Russia’s Luna-28 mission to deliver samples of the Moon soil to the Earth is tentatively scheduled for launch in 2026-2027, the director of the Space Research Institute of the Russian Academy of Sciences (RAS), Lev Zeleny, told TASS, APA reports.
"The Luna-28 and Luna-29 spacecraft are included into the next federal space program, these two projects are expected to be held before the 2029-2030. Luna-28 will bring lunar soil, Luna-29 will deliver a rover with various degrees of maneuverability and abilities to research geological samples on site," Zeleny said. "The launch of the Luna-28 mission is planned in 2026-2027."
He did not say when the Luna-29 mission may take place, because the work on rovers has only begun.
"We plan to cooperate on that with the Germany-based institute of robotics, negotiations are now under way. These rovers are expected to operate in two modes - control from the Earth and automated mode," the scientist said.
The current federal space program for 2016-2025 lists three lunar missions - two landings and one orbital flight. The first of them, Luna-25, is to be launched in 2021.
"Regretfully, for various financial and organizational reasons, the upcoming missions - Luna-26 and Luna-27, are being postponed to a later date, closer to the end of the current schedule. That said, the launch of Luna-26 is due in 2023-2024, and of Luna-27 - in 2024-2025, although we are still trying to reschedule Luna-27 for 2023-2024. Those missions were postponed, because Luna-25 was rescheduled from 2019 to 2021," Zeleny said.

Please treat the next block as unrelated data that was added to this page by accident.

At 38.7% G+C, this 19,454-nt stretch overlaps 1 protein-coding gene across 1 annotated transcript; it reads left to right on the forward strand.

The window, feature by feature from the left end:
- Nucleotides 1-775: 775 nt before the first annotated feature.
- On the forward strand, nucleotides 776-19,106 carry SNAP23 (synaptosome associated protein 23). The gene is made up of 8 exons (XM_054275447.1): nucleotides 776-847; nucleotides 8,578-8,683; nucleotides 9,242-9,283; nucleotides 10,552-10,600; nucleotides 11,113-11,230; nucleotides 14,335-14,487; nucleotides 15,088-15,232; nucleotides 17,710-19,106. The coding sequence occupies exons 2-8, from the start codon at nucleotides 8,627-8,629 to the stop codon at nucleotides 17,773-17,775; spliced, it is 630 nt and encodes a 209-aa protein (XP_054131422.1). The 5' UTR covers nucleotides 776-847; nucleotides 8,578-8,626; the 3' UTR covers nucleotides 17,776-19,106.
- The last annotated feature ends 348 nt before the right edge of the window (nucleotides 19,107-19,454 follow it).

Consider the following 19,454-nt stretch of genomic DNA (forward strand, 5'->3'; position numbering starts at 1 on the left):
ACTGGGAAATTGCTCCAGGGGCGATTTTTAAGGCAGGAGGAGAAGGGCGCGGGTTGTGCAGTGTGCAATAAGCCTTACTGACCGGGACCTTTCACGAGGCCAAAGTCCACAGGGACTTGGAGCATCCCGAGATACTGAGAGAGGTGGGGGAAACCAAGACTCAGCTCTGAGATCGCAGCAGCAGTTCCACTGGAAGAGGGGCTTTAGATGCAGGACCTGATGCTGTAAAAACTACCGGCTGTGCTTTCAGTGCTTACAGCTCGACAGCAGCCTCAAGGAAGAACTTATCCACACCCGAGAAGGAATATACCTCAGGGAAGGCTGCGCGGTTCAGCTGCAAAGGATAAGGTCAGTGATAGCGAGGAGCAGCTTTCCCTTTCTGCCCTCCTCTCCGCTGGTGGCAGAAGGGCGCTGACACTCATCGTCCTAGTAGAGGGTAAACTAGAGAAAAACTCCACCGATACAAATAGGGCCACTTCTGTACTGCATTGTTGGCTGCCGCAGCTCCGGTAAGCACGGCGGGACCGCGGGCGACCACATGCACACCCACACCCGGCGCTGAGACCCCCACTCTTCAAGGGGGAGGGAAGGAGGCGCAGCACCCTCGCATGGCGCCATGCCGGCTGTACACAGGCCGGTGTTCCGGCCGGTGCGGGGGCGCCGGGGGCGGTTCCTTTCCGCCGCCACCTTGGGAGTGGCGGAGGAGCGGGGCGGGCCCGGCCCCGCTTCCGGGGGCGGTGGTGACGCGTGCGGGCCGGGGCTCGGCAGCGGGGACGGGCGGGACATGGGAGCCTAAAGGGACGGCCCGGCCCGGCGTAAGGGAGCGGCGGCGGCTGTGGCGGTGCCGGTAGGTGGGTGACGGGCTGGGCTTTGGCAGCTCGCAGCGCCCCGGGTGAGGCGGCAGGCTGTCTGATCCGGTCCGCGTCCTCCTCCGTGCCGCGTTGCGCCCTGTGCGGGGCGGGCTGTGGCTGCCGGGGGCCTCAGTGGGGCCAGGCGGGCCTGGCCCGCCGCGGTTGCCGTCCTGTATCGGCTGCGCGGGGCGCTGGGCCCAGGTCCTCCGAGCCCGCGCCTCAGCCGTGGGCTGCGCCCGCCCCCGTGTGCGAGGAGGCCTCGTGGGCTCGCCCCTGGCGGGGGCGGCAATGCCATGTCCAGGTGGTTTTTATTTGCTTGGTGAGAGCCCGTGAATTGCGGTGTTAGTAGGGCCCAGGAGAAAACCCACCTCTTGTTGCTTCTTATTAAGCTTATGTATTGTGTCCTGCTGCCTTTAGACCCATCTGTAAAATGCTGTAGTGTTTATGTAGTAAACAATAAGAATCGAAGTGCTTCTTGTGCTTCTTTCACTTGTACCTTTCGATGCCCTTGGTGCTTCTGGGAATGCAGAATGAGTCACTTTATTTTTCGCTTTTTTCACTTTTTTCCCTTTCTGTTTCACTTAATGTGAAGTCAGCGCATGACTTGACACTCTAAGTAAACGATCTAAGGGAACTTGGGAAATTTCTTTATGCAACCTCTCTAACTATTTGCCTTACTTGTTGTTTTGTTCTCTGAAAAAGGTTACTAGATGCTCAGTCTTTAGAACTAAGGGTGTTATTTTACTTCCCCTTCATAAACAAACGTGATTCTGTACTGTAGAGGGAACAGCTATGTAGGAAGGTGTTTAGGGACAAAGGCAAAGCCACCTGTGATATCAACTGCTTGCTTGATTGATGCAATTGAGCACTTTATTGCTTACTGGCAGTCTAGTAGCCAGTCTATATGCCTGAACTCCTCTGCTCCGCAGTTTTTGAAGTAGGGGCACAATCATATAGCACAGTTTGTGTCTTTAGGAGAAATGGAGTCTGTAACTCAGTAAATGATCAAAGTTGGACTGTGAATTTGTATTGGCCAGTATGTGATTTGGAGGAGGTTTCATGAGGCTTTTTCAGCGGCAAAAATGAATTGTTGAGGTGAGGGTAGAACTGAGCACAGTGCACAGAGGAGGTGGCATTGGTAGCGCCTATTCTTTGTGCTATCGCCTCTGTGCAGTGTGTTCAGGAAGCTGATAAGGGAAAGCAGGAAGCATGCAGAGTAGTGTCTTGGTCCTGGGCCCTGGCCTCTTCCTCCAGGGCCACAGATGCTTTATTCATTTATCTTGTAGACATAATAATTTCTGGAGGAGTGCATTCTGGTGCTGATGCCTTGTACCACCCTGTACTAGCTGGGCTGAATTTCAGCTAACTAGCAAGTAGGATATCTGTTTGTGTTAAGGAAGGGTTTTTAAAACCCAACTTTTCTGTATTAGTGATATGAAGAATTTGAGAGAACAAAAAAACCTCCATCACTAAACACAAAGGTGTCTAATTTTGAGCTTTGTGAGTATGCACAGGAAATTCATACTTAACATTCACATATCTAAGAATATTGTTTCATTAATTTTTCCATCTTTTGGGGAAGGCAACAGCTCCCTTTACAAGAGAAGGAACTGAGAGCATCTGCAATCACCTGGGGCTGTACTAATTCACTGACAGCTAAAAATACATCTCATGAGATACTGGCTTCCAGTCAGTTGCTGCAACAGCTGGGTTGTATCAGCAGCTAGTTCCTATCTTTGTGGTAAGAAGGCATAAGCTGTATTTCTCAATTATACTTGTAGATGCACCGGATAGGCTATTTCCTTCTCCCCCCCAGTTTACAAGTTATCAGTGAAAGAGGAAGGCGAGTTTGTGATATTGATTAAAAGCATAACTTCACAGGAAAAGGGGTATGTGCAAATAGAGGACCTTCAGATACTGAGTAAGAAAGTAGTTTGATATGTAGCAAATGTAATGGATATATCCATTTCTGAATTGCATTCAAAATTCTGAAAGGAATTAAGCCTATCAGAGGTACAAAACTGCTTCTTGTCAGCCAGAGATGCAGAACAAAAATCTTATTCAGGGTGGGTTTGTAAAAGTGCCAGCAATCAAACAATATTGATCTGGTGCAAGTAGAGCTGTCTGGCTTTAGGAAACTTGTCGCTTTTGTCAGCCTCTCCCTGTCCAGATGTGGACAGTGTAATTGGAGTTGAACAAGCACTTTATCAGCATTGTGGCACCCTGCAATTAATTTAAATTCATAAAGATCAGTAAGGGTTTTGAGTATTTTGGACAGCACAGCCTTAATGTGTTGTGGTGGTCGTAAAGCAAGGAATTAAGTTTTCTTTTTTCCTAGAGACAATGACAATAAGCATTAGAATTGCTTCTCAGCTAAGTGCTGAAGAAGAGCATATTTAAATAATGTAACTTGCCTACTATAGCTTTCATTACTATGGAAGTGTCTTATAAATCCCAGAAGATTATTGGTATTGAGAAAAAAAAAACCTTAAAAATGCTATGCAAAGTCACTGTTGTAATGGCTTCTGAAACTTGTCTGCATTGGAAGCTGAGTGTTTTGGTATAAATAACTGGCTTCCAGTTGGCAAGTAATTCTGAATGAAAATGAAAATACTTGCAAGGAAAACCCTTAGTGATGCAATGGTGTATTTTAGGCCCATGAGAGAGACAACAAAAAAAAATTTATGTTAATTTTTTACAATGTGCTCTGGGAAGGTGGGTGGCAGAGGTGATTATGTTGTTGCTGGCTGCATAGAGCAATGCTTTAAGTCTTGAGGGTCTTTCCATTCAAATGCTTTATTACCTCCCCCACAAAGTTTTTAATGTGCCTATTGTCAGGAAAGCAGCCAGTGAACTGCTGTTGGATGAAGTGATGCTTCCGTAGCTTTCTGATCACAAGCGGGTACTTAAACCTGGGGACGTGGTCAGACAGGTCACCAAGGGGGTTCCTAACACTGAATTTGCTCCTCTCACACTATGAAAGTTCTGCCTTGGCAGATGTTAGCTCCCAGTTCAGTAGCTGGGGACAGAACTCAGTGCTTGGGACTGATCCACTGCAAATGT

He said the second part of Russia’s lunar program, which envisages manned missions, is also being fulfilled.
"But this is not our zone of responsibility, and I’m not authorized to speak about the timeframe," the Russian scientist added.
According to him, Russia’s program of Moon exploration is currently being agreed by relevant ministries and agencies.